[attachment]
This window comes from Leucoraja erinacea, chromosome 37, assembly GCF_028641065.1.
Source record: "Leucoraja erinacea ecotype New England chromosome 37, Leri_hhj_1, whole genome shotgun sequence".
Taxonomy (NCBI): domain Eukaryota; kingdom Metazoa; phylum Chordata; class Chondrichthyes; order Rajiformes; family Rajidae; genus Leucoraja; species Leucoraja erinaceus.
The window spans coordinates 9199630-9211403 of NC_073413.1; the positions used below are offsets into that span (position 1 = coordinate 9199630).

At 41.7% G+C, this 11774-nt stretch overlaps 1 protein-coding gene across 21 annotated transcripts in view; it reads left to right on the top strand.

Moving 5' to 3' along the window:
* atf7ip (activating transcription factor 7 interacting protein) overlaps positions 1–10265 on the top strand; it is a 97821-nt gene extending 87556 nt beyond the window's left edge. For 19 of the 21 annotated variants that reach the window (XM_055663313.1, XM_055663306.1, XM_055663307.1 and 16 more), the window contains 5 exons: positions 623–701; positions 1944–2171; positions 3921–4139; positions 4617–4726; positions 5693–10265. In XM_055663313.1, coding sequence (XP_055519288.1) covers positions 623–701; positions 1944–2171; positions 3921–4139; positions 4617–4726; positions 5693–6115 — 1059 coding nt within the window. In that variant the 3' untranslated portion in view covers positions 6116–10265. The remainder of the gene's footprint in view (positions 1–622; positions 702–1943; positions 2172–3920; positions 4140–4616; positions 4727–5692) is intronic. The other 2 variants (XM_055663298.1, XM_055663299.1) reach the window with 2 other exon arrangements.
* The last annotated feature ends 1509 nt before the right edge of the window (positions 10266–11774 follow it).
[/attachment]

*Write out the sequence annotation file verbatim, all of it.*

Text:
This window comes from Leucoraja erinacea, chromosome 37, assembly GCF_028641065.1.
Source record: "Leucoraja erinacea ecotype New England chromosome 37, Leri_hhj_1, whole genome shotgun sequence".
Taxonomy (NCBI): domain Eukaryota; kingdom Metazoa; phylum Chordata; class Chondrichthyes; order Rajiformes; family Rajidae; genus Leucoraja; species Leucoraja erinaceus.
The window spans coordinates 9199630-9211403 of NC_073413.1; the positions used below are offsets into that span (position 1 = coordinate 9199630).

At 41.7% G+C, this 11774-nt stretch overlaps 1 protein-coding gene across 21 annotated transcripts in view; it reads left to right on the top strand.

Moving 5' to 3' along the window:
* atf7ip (activating transcription factor 7 interacting protein) overlaps positions 1–10265 on the top strand; it is a 97821-nt gene extending 87556 nt beyond the window's left edge. For 19 of the 21 annotated variants that reach the window (XM_055663313.1, XM_055663306.1, XM_055663307.1 and 16 more), the window contains 5 exons: positions 623–701; positions 1944–2171; positions 3921–4139; positions 4617–4726; positions 5693–10265. In XM_055663313.1, coding sequence (XP_055519288.1) covers positions 623–701; positions 1944–2171; positions 3921–4139; positions 4617–4726; positions 5693–6115 — 1059 coding nt within the window. In that variant the 3' untranslated portion in view covers positions 6116–10265. The remainder of the gene's footprint in view (positions 1–622; positions 702–1943; positions 2172–3920; positions 4140–4616; positions 4727–5692) is intronic. The other 2 variants (XM_055663298.1, XM_055663299.1) reach the window with 2 other exon arrangements.
* The last annotated feature ends 1509 nt before the right edge of the window (positions 10266–11774 follow it).